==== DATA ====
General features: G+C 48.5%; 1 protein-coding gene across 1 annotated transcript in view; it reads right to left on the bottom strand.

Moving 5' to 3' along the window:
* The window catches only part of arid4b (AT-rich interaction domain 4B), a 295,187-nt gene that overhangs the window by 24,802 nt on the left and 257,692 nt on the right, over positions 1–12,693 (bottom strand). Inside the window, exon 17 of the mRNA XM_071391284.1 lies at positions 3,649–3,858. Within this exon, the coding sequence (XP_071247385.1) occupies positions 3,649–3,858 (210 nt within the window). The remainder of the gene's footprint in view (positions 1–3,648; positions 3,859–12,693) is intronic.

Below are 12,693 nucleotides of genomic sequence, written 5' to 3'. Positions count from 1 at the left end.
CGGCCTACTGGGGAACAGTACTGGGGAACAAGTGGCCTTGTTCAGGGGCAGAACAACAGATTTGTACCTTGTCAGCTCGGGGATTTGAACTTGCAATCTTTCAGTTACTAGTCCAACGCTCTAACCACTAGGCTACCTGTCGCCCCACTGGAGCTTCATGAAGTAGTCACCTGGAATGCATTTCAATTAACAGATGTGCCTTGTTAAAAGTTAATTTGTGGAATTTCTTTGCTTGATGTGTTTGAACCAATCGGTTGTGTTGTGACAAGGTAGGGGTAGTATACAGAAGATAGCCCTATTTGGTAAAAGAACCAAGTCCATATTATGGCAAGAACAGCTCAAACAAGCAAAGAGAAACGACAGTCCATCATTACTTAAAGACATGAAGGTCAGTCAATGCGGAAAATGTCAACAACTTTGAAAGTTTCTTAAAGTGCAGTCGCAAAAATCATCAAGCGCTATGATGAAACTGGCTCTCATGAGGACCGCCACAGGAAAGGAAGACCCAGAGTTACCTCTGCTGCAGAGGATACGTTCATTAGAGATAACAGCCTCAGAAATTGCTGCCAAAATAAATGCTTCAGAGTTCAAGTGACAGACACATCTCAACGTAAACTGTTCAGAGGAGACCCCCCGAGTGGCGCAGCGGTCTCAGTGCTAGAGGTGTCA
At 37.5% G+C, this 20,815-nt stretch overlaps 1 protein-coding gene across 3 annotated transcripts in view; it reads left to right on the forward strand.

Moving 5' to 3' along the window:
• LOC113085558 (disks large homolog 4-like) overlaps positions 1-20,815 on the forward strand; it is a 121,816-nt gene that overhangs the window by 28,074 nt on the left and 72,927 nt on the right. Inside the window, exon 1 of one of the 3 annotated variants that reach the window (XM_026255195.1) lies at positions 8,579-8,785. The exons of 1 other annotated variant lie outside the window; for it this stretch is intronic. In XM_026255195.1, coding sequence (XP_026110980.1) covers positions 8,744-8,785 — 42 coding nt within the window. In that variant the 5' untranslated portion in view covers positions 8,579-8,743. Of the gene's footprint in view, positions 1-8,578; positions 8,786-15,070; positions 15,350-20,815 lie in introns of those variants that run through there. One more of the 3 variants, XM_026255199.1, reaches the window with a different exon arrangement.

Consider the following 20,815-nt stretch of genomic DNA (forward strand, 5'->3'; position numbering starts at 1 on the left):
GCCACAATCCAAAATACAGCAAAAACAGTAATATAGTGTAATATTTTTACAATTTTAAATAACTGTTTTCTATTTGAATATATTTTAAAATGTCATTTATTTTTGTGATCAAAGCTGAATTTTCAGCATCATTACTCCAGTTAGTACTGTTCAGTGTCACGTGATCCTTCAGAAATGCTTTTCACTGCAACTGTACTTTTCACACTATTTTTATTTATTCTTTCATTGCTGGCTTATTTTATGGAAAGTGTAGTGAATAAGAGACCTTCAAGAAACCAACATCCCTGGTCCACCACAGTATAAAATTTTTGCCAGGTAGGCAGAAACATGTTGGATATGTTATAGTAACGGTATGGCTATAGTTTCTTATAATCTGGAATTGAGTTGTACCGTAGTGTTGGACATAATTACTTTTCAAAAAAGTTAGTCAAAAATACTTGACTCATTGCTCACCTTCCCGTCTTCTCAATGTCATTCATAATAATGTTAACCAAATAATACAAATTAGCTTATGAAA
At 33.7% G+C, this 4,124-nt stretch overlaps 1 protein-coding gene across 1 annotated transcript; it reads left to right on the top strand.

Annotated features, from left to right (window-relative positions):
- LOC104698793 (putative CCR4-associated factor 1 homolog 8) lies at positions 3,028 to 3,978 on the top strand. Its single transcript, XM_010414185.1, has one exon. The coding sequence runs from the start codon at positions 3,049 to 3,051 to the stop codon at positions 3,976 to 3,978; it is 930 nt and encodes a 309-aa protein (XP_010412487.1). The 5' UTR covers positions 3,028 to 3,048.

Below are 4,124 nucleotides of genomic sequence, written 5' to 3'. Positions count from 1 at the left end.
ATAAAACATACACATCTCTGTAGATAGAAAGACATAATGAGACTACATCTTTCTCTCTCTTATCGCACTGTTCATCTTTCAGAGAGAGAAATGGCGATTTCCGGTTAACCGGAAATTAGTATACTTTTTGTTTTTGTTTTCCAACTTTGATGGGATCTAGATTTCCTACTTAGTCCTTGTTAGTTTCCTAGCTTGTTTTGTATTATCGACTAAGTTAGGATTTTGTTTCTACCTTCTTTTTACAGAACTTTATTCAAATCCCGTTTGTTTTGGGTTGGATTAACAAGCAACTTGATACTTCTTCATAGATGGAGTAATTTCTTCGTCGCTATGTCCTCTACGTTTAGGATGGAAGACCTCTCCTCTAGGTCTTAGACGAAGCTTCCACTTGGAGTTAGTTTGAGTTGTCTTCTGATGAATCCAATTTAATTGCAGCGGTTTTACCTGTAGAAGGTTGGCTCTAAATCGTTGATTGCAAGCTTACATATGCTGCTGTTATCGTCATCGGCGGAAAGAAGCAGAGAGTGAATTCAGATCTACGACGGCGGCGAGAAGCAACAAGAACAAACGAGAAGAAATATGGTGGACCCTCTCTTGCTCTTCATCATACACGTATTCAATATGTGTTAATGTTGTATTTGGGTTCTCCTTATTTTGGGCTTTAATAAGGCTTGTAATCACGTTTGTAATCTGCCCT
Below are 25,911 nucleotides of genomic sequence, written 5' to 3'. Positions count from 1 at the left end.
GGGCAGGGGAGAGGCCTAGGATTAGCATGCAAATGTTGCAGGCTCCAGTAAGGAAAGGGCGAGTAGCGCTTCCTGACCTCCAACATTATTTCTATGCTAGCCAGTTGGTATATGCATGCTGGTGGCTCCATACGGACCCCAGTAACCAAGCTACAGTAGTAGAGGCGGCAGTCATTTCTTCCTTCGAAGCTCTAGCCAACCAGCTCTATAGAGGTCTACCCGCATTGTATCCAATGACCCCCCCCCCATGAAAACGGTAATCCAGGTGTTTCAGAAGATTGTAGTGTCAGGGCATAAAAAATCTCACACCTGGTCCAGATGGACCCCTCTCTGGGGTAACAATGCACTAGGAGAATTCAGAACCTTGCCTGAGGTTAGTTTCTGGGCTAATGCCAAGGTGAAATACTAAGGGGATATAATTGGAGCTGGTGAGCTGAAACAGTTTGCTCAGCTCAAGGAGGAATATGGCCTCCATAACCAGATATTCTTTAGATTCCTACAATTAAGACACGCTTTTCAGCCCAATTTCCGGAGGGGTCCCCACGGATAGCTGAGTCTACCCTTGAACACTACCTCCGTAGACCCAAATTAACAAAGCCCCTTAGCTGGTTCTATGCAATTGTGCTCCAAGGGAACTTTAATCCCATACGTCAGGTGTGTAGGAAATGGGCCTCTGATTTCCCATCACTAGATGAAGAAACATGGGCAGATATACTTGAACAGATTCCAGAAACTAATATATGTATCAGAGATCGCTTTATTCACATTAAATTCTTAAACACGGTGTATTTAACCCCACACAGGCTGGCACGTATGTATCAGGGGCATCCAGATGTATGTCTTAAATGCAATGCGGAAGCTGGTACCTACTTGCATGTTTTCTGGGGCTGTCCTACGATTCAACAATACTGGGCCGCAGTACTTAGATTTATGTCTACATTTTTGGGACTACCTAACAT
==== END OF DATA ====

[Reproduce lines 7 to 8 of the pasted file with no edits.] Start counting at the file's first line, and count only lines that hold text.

Moving 5' to 3' along the window:
• LOC113085558 (disks large homolog 4-like) overlaps positions 1-20,815 on the forward strand; it is a 121,816-nt gene that overhangs the window by 28,074 nt on the left and 72,927 nt on the right. Inside the window, exon 1 of one of the 3 annotated variants that reach the window (XM_026255195.1) lies at positions 8,579-8,785. The exons of 1 other annotated variant lie outside the window; for it this stretch is intronic. In XM_026255195.1, coding sequence (XP_026110980.1) covers positions 8,744-8,785 — 42 coding nt within the window. In that variant the 5' untranslated portion in view covers positions 8,579-8,743. Of the gene's footprint in view, positions 1-8,578; positions 8,786-15,070; positions 15,350-20,815 lie in introns of those variants that run through there. One more of the 3 variants, XM_026255199.1, reaches the window with a different exon arrangement.